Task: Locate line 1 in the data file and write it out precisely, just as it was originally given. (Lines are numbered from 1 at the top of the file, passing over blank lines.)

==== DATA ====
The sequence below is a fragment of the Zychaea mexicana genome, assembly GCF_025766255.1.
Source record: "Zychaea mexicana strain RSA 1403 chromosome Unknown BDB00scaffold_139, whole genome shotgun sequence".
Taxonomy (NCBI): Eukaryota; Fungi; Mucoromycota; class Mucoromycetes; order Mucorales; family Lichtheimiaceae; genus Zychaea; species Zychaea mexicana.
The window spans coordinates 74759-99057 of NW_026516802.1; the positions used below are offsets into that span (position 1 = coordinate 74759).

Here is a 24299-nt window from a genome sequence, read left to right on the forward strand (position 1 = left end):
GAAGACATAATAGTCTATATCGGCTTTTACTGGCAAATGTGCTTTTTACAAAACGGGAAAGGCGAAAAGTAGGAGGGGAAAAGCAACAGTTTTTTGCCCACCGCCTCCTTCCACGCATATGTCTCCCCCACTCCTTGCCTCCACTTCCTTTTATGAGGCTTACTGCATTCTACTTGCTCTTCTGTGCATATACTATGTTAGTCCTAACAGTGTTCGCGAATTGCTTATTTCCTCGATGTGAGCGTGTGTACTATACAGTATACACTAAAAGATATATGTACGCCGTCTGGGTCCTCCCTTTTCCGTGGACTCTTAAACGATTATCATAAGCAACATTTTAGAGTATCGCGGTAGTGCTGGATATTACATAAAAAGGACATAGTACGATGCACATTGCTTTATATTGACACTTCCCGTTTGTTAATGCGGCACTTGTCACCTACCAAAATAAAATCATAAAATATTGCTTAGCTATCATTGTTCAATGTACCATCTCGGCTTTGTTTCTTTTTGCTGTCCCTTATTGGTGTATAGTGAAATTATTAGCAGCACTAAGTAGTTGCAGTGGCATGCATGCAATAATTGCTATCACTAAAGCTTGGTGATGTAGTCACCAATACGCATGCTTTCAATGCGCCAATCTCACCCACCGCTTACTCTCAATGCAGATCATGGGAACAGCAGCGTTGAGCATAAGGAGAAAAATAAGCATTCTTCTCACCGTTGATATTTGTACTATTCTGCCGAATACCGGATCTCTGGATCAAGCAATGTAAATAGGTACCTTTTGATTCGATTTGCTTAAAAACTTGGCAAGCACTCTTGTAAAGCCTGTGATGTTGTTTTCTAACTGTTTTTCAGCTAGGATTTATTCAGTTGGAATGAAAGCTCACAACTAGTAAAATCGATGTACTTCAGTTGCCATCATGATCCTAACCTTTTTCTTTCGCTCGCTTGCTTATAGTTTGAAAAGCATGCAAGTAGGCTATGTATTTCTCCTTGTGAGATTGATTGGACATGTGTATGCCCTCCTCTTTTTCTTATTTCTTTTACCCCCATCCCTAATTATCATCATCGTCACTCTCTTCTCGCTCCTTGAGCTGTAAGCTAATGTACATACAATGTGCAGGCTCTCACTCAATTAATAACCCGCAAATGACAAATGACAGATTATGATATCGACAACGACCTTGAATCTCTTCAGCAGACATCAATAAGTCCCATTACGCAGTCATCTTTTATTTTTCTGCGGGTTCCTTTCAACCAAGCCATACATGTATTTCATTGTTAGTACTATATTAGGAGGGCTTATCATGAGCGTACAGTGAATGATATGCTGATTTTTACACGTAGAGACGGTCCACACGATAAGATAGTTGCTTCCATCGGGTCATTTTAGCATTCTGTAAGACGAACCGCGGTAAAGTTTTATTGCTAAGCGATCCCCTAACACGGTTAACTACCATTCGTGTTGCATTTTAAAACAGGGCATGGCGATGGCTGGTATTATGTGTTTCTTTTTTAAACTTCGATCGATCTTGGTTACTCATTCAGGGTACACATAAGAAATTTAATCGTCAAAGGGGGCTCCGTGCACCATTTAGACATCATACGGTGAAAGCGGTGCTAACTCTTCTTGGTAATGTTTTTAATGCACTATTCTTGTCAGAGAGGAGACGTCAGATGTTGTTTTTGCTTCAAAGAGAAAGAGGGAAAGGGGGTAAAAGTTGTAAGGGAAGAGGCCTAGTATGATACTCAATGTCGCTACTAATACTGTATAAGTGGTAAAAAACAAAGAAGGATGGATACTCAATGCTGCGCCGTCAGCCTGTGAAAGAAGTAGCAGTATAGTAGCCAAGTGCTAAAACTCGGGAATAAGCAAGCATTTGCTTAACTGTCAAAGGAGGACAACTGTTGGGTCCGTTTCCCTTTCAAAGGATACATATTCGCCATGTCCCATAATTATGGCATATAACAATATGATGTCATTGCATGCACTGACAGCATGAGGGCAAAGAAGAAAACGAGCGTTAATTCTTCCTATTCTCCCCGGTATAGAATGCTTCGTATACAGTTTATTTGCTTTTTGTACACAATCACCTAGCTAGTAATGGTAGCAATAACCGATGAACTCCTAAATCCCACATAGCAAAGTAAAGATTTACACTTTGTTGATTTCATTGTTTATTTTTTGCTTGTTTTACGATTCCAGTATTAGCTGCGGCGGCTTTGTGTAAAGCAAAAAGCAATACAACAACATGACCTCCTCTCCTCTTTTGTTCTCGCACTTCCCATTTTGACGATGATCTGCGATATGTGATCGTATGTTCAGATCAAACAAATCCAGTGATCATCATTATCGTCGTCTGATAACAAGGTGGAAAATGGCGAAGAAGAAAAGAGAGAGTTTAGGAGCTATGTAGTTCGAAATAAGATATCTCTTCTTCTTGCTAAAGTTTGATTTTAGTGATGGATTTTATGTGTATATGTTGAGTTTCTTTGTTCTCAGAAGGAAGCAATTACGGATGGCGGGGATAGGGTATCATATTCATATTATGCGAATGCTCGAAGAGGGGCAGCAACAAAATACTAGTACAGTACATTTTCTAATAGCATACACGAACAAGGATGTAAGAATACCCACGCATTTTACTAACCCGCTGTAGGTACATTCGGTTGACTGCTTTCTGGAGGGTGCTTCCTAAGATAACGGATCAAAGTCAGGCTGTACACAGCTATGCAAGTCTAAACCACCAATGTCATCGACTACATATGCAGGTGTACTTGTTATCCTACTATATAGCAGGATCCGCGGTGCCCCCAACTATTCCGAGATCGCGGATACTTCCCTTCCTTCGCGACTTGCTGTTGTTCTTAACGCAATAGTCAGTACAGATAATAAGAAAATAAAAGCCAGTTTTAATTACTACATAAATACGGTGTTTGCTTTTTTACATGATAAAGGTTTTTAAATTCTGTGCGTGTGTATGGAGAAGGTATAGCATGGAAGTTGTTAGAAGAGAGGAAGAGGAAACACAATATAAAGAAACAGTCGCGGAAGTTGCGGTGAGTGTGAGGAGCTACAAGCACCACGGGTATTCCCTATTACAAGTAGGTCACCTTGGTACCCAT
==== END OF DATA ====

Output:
The sequence below is a fragment of the Zychaea mexicana genome, assembly GCF_025766255.1.